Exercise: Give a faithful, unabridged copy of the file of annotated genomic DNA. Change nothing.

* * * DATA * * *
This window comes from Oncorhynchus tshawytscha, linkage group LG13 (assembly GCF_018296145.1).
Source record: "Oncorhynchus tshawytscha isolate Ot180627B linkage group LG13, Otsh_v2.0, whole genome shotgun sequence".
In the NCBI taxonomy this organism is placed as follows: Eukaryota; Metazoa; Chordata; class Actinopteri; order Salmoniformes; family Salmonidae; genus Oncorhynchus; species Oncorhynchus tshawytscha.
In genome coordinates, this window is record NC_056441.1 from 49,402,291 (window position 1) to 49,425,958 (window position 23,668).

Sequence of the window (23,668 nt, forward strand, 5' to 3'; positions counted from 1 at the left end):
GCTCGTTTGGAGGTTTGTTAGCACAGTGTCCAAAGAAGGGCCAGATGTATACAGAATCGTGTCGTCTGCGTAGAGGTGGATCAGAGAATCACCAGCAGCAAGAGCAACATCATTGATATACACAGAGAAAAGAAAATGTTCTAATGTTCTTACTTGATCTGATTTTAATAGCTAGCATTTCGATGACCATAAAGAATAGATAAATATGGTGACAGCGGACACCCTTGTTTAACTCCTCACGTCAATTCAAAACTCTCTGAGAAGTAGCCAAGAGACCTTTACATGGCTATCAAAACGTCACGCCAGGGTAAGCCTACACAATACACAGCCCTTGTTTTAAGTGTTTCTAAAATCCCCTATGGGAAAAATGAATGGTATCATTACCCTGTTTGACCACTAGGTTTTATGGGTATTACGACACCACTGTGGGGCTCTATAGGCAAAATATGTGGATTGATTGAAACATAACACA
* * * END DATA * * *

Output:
This window comes from Oncorhynchus tshawytscha, linkage group LG13 (assembly GCF_018296145.1).
Source record: "Oncorhynchus tshawytscha isolate Ot180627B linkage group LG13, Otsh_v2.0, whole genome shotgun sequence".
In the NCBI taxonomy this organism is placed as follows: Eukaryota; Metazoa; Chordata; class Actinopteri; order Salmoniformes; family Salmonidae; genus Oncorhynchus; species Oncorhynchus tshawytscha.
In genome coordinates, this window is record NC_056441.1 from 49,402,291 (window position 1) to 49,425,958 (window position 23,668).

Sequence of the window (23,668 nt, forward strand, 5' to 3'; positions counted from 1 at the left end):
GCTCGTTTGGAGGTTTGTTAGCACAGTGTCCAAAGAAGGGCCAGATGTATACAGAATCGTGTCGTCTGCGTAGAGGTGGATCAGAGAATCACCAGCAGCAAGAGCAACATCATTGATATACACAGAGAAAAGAAAATGTTCTAATGTTCTTACTTGATCTGATTTTAATAGCTAGCATTTCGATGACCATAAAGAATAGATAAATATGGTGACAGCGGACACCCTTGTTTAACTCCTCACGTCAATTCAAAACTCTCTGAGAAGTAGCCAAGAGACCTTTACATGGCTATCAAAACGTCACGCCAGGGTAAGCCTACACAATACACAGCCCTTGTTTTAAGTGTTTCTAAAATCCCCTATGGGAAAAATGAATGGTATCATTACCCTGTTTGACCACTAGGTTTTATGGGTATTACGACACCACTGTGGGGCTCTATAGGCAAAATATGTGGATTGATTGAAACATAACACA